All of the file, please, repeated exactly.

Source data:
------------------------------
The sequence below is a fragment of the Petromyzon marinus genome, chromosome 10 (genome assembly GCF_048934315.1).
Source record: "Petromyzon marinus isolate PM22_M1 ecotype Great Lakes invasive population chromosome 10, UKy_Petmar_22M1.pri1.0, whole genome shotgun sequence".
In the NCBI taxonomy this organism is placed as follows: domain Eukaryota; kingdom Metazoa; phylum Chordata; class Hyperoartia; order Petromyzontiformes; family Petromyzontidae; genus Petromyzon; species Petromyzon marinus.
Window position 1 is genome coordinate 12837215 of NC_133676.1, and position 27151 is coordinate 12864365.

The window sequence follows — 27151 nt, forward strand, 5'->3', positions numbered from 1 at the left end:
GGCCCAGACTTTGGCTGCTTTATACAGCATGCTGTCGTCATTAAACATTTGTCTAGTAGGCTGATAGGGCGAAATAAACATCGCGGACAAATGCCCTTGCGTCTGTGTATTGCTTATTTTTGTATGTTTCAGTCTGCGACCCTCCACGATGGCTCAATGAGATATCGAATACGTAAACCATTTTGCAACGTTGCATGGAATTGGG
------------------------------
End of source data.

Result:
The sequence below is a fragment of the Petromyzon marinus genome, chromosome 10 (genome assembly GCF_048934315.1).
Source record: "Petromyzon marinus isolate PM22_M1 ecotype Great Lakes invasive population chromosome 10, UKy_Petmar_22M1.pri1.0, whole genome shotgun sequence".
In the NCBI taxonomy this organism is placed as follows: domain Eukaryota; kingdom Metazoa; phylum Chordata; class Hyperoartia; order Petromyzontiformes; family Petromyzontidae; genus Petromyzon; species Petromyzon marinus.
Window position 1 is genome coordinate 12837215 of NC_133676.1, and position 27151 is coordinate 12864365.

The window sequence follows — 27151 nt, forward strand, 5'->3', positions numbered from 1 at the left end:
GGCCCAGACTTTGGCTGCTTTATACAGCATGCTGTCGTCATTAAACATTTGTCTAGTAGGCTGATAGGGCGAAATAAACATCGCGGACAAATGCCCTTGCGTCTGTGTATTGCTTATTTTTGTATGTTTCAGTCTGCGACCCTCCACGATGGCTCAATGAGATATCGAATACGTAAACCATTTTGCAACGTTGCATGGAATTGGG